Normally, Alexei is the one that directs Zabbix development: which bugs are meant to be fixed and which features are meant to be implemented. However, sometimes Alexei is too busy to pay enough attention to what developers are doing, and that is a chance to do some hacking. Here is one of them.
It all started out when Pavel Timofeev pointed out a problem with vm.memory.size checks on FreeBSD: some of the memory checks on FreeBSD as supported by Zabbix 1.8 agent are not very meaningful (see ZBXNEXT-1024 for more details). So we started looking into the issue and discovered that some memory checks on other operating systems are not very meaningful either. One of these operating systems was Mac OS X. Since it is not a common guest in our office, developers decided to take the opportunity and take a look at Zabbix code for Mac OS X. Among other things, support for Mac OS X lacked network checks. So we started looking at network checks for other platforms and so it went…
Mac OS X
Since we do not see Mac OS X very often, the documentation page for 1.8 has a bunch of question marks to indicate that we did not know which checks are supported. During this development we have added some and documented all checks supported for Mac OS X on the documentation page for 2.0.
Here is a summary of new items supported on Mac OS X:
In 1.8, item system.cpu.num[online] actually returns the number of available CPUs. This has been fixed and support for system.cpu.num[max] was added. There is now also a possibilty to monitor network traffic and discover file systems!
net.tcp.listen and net.udp.listen
As the development when along, item net.tcp.listen has been added on Mac OS X and item net.udp.listen has been added on FreeBSD, Mac OS X, and Solaris.
The main part of development was related to a single memory check: vm.memory.size. The problem pointed out by Pavel was that, for instance, vm.memory.size[used] on FreeBSD did not return very useful information and there was no way to monitor FreeBSD-specific types of memory: active, inactive, wired. Other platforms turned out to have the same problem and it was clear that vm.memory.size had to be redesigned a bit.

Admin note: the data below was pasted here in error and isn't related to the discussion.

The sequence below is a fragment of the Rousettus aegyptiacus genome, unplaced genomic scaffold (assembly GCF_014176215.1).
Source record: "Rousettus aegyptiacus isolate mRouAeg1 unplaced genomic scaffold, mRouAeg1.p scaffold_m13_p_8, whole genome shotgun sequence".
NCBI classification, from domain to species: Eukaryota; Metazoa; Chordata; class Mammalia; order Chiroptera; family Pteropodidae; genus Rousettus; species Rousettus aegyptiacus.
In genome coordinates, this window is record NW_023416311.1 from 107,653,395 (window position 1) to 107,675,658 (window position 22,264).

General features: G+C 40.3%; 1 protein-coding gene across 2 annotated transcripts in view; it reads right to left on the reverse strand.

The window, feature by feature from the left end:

Clearly, it is necessary to monitor platform-specific types of memory, so item vm.memory.size now provides access to most of them. For instance, Zabbix can now monitor pinned and free memories on AIX, as well as active, inactive, wired, anon, exec, file, free memories on NetBSD. The complete list for all platforms is available at the documentation page for 2.0.
It is also apparent that monitoring platform-specific types of memory is not always necessary. What is required is a user-level estimate on how much memory is used and how much memory is available. Items vm.memory.size[used], vm.memory.size[pused] and vm.memory.size[available], vm.memory.size[pavailable] are intended to provide these estimates – in bytes and in percentages from total.
Note that vm.memory.size[used] plus vm.memory.size[available] do not necessarily equal total amount of memory. For instance, on FreeBSD active, inactive, wired, cached memories are considered used, because they store some useful information. At the same time inactive, cached, free memories are considered available, because these kinds of memories can be given instantly to processes that request more memory. So, for example, inactive memory is both used and available simultaneously. Because of this, item vm.memory.size[used] is designed for informational purposes only, while item vm.memory.size[available] is designed to be used in triggers. These user-level estimate items are available for all platforms. More information is available on the page describing vm.memory.size parameters.
One notable consequence of these changes is that we have removed item vm.memory.size[pfree]. Since free is a platform-specific memory type, getting its percentage from total is not very useful. Item vm.memory.size[pavailable] now provides the necessary functionality.
A final small note is that vm.memory.size[shared] has been dropped for Linux 2.6, because it always returned 0. It is still supported for Linux 2.4 and corresponds to “shrd” memory in top(1) output.
That’s what happens when management isn’t looking. Beware. 🙂